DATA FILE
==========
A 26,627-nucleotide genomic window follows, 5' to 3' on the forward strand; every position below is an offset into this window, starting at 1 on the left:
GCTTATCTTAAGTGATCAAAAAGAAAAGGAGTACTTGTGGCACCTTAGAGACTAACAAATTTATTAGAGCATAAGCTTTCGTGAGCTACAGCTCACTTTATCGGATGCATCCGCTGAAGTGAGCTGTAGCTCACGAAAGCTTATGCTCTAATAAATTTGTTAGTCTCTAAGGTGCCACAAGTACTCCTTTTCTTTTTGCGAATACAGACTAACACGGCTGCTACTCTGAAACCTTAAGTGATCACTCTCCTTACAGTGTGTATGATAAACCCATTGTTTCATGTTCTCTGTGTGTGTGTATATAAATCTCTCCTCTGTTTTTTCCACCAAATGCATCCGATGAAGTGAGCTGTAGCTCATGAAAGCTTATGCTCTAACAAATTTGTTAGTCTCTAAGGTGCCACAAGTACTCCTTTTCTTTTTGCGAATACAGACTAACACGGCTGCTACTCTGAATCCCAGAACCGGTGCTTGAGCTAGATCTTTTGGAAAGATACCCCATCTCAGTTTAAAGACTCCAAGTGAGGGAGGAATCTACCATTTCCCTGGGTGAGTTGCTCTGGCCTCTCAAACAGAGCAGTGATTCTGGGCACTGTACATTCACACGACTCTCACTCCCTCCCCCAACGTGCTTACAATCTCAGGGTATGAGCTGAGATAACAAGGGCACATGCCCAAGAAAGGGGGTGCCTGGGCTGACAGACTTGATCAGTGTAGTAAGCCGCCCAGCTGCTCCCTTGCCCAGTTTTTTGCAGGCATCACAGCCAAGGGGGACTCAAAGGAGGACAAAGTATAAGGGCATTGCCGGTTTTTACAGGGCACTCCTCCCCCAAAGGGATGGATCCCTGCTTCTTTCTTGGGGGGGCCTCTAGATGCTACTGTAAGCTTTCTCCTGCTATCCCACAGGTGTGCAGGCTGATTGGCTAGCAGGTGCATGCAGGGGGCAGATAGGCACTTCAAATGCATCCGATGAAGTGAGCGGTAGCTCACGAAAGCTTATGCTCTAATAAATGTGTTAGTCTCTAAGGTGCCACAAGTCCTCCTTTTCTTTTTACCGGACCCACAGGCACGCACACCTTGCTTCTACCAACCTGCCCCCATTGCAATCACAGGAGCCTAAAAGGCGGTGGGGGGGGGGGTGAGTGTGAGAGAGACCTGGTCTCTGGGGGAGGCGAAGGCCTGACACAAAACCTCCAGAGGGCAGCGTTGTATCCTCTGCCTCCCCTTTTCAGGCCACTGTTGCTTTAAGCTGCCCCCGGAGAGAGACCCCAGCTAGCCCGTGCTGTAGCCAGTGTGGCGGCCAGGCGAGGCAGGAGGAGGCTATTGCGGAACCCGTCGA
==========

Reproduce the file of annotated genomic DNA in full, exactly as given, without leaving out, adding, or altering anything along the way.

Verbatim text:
A 26,627-nucleotide genomic window follows, 5' to 3' on the forward strand; every position below is an offset into this window, starting at 1 on the left:
GCTTATCTTAAGTGATCAAAAAGAAAAGGAGTACTTGTGGCACCTTAGAGACTAACAAATTTATTAGAGCATAAGCTTTCGTGAGCTACAGCTCACTTTATCGGATGCATCCGCTGAAGTGAGCTGTAGCTCACGAAAGCTTATGCTCTAATAAATTTGTTAGTCTCTAAGGTGCCACAAGTACTCCTTTTCTTTTTGCGAATACAGACTAACACGGCTGCTACTCTGAAACCTTAAGTGATCACTCTCCTTACAGTGTGTATGATAAACCCATTGTTTCATGTTCTCTGTGTGTGTGTATATAAATCTCTCCTCTGTTTTTTCCACCAAATGCATCCGATGAAGTGAGCTGTAGCTCATGAAAGCTTATGCTCTAACAAATTTGTTAGTCTCTAAGGTGCCACAAGTACTCCTTTTCTTTTTGCGAATACAGACTAACACGGCTGCTACTCTGAATCCCAGAACCGGTGCTTGAGCTAGATCTTTTGGAAAGATACCCCATCTCAGTTTAAAGACTCCAAGTGAGGGAGGAATCTACCATTTCCCTGGGTGAGTTGCTCTGGCCTCTCAAACAGAGCAGTGATTCTGGGCACTGTACATTCACACGACTCTCACTCCCTCCCCCAACGTGCTTACAATCTCAGGGTATGAGCTGAGATAACAAGGGCACATGCCCAAGAAAGGGGGTGCCTGGGCTGACAGACTTGATCAGTGTAGTAAGCCGCCCAGCTGCTCCCTTGCCCAGTTTTTTGCAGGCATCACAGCCAAGGGGGACTCAAAGGAGGACAAAGTATAAGGGCATTGCCGGTTTTTACAGGGCACTCCTCCCCCAAAGGGATGGATCCCTGCTTCTTTCTTGGGGGGGCCTCTAGATGCTACTGTAAGCTTTCTCCTGCTATCCCACAGGTGTGCAGGCTGATTGGCTAGCAGGTGCATGCAGGGGGCAGATAGGCACTTCAAATGCATCCGATGAAGTGAGCGGTAGCTCACGAAAGCTTATGCTCTAATAAATGTGTTAGTCTCTAAGGTGCCACAAGTCCTCCTTTTCTTTTTACCGGACCCACAGGCACGCACACCTTGCTTCTACCAACCTGCCCCCATTGCAATCACAGGAGCCTAAAAGGCGGTGGGGGGGGGGGTGAGTGTGAGAGAGACCTGGTCTCTGGGGGAGGCGAAGGCCTGACACAAAACCTCCAGAGGGCAGCGTTGTATCCTCTGCCTCCCCTTTTCAGGCCACTGTTGCTTTAAGCTGCCCCCGGAGAGAGACCCCAGCTAGCCCGTGCTGTAGCCAGTGTGGCGGCCAGGCGAGGCAGGAGGAGGCTATTGCGGAACCCGTCGA